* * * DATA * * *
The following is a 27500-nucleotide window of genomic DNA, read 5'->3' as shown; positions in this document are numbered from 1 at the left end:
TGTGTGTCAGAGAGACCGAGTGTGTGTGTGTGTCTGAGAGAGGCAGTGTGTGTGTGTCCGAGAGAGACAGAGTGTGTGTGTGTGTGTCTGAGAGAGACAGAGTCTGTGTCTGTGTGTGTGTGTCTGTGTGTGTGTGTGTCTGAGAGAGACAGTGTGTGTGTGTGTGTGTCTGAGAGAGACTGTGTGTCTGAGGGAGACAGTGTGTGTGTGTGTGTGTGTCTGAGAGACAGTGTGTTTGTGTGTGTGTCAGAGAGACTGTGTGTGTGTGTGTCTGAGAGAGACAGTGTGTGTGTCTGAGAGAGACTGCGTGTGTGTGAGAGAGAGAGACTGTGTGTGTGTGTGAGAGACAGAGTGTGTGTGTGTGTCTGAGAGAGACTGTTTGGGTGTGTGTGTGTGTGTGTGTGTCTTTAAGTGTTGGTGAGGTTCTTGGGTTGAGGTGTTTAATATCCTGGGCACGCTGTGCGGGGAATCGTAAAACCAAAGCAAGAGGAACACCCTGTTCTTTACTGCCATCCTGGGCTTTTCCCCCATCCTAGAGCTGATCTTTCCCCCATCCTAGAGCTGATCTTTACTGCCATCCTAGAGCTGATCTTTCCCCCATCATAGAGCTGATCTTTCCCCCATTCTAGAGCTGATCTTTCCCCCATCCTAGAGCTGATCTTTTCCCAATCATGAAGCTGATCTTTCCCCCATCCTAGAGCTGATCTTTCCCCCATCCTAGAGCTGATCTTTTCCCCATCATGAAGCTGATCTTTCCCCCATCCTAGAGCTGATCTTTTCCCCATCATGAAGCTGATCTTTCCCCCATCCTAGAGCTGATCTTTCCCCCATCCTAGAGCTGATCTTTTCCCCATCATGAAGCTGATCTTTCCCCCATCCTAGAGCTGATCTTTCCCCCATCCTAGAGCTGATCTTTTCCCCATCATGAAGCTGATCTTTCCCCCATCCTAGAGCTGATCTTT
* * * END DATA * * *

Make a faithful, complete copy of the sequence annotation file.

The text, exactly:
The following is a 27500-nucleotide window of genomic DNA, read 5'->3' as shown; positions in this document are numbered from 1 at the left end:
TGTGTGTCAGAGAGACCGAGTGTGTGTGTGTGTCTGAGAGAGGCAGTGTGTGTGTGTCCGAGAGAGACAGAGTGTGTGTGTGTGTGTCTGAGAGAGACAGAGTCTGTGTCTGTGTGTGTGTGTCTGTGTGTGTGTGTGTCTGAGAGAGACAGTGTGTGTGTGTGTGTGTCTGAGAGAGACTGTGTGTCTGAGGGAGACAGTGTGTGTGTGTGTGTGTGTCTGAGAGACAGTGTGTTTGTGTGTGTGTCAGAGAGACTGTGTGTGTGTGTGTCTGAGAGAGACAGTGTGTGTGTCTGAGAGAGACTGCGTGTGTGTGAGAGAGAGAGACTGTGTGTGTGTGTGAGAGACAGAGTGTGTGTGTGTGTCTGAGAGAGACTGTTTGGGTGTGTGTGTGTGTGTGTGTGTCTTTAAGTGTTGGTGAGGTTCTTGGGTTGAGGTGTTTAATATCCTGGGCACGCTGTGCGGGGAATCGTAAAACCAAAGCAAGAGGAACACCCTGTTCTTTACTGCCATCCTGGGCTTTTCCCCCATCCTAGAGCTGATCTTTCCCCCATCCTAGAGCTGATCTTTACTGCCATCCTAGAGCTGATCTTTCCCCCATCATAGAGCTGATCTTTCCCCCATTCTAGAGCTGATCTTTCCCCCATCCTAGAGCTGATCTTTTCCCAATCATGAAGCTGATCTTTCCCCCATCCTAGAGCTGATCTTTCCCCCATCCTAGAGCTGATCTTTTCCCCATCATGAAGCTGATCTTTCCCCCATCCTAGAGCTGATCTTTTCCCCATCATGAAGCTGATCTTTCCCCCATCCTAGAGCTGATCTTTCCCCCATCCTAGAGCTGATCTTTTCCCCATCATGAAGCTGATCTTTCCCCCATCCTAGAGCTGATCTTTCCCCCATCCTAGAGCTGATCTTTTCCCCATCATGAAGCTGATCTTTCCCCCATCCTAGAGCTGATCTTT